Document Type

Thesis - Open Access

Award Date


Degree Name

Master of Science (MS)

Department / School

Agronomy, Horticulture, and Plant Science

First Advisor

Madalyn Shires


Wheat (Triticum aestivum L.) is one of the world’s most valuable crops, and the primary food grain produced in the United States. A major disease in wheat production is Bacterial Leaf Streak (BLS) caused by the gram-negative bacterium Xanthomonas translucens pv. undulosa (Xtu). Very few management strategies are available to growers to manage this disease, as common chemicals do not provide adequate control. A number of studies have been conducted on biological control using Rhizospheric bacteria for the control of various plant diseases, but limited data is available on the efficacy of biological control using Rhizospheric bacteria for controlling Bacterial Leaf Streak in wheat. The objectives of this study were to isolate and identify promising antagonistic bacteria from soil samples taken between South Dakota (SD) and North Dakota (ND) and evaluate their effects on Xtu in vitro and in vivo. Soil samples were diluted 10-fold before plating onto Nutrient Agar amended with glucose (NAG). Colonies of potential antagonistic bacteria were cultured for purity and the DNA was extracted using a Quick DNA Fungal/Bacterial Microprep kit before performing PCR. Sanger sequencing was completed for the 16S rRNA region where several different Bacillus spp., Klebsiella spp., Priestia spp., and Pseudomonas spp., were commonly found between both states. Bacterial isolates were screened in vitro for antagonism against Xtu using inhibition of growth on NAG as a screening method, where species within the Bacillus genera displayed the greatest amount of inhibition. Further screening was conducted in vivo using inoculants on soil, both pre-plant and at the time of planting as well as by inoculation of plants at different growth stages. Disease severity in vivo was not obtained, however, the results from in vitro screening allow for the conclusion that rhizobacteria have the potential to be used as effective biocontrol agents for controlling BLS.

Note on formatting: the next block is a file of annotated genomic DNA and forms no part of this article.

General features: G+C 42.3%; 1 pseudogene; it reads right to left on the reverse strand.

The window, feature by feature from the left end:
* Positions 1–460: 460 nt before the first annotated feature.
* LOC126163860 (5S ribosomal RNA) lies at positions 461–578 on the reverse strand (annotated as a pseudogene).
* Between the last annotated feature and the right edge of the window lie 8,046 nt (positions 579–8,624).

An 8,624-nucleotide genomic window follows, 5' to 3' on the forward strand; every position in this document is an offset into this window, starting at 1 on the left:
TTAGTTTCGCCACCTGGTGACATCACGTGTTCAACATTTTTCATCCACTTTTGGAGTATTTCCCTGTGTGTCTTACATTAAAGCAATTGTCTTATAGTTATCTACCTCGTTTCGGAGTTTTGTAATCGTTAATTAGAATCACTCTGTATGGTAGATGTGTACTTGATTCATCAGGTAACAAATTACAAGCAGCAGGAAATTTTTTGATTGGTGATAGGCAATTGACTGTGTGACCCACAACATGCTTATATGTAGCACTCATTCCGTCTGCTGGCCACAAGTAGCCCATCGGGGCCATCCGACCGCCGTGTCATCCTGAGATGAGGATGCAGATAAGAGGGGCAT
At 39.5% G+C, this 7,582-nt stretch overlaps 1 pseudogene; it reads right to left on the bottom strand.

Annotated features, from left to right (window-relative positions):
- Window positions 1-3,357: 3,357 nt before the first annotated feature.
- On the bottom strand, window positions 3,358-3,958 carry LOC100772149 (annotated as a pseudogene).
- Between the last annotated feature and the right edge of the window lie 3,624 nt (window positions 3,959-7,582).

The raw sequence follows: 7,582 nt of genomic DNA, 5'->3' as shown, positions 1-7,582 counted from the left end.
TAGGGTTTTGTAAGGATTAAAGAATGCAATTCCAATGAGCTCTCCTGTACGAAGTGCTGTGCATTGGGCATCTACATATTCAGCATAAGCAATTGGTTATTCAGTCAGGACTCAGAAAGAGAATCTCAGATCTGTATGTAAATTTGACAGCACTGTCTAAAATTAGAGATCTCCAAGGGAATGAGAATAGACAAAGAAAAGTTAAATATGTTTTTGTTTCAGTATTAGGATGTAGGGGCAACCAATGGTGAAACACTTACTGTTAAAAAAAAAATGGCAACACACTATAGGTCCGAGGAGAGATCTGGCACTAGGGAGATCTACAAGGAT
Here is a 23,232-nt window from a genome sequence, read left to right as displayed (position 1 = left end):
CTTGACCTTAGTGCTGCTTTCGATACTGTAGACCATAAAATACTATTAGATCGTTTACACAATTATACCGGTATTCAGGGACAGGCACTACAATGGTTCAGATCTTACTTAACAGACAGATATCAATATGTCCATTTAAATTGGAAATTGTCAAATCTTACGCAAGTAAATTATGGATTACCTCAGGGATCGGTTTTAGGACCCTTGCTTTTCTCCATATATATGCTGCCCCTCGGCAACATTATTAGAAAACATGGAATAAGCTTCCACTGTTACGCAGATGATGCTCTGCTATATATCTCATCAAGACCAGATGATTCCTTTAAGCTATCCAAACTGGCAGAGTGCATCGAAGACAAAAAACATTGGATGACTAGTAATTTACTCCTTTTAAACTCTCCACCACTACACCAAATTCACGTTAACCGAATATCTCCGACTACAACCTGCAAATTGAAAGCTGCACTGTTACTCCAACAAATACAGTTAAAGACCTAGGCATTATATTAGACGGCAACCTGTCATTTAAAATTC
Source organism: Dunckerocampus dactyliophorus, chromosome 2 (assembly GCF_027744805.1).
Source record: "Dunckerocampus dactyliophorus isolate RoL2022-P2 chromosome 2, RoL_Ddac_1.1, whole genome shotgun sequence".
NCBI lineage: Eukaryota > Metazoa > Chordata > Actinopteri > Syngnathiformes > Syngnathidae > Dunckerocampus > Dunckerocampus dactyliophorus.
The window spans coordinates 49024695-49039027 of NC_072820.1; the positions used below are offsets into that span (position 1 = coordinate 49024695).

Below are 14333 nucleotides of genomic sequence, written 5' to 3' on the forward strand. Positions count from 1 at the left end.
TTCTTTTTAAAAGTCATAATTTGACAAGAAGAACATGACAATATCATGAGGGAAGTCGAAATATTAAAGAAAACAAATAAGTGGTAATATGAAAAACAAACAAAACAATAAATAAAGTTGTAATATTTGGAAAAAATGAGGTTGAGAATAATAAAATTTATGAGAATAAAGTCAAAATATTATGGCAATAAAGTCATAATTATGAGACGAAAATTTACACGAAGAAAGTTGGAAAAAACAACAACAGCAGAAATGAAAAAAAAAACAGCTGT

Library of Congress Subject Headings

Wheat -- Diseases and pests -- Biological control.
Bacterial diseases of plants.
Leaf spots.


South Dakota State University



Rights Statement

In Copyright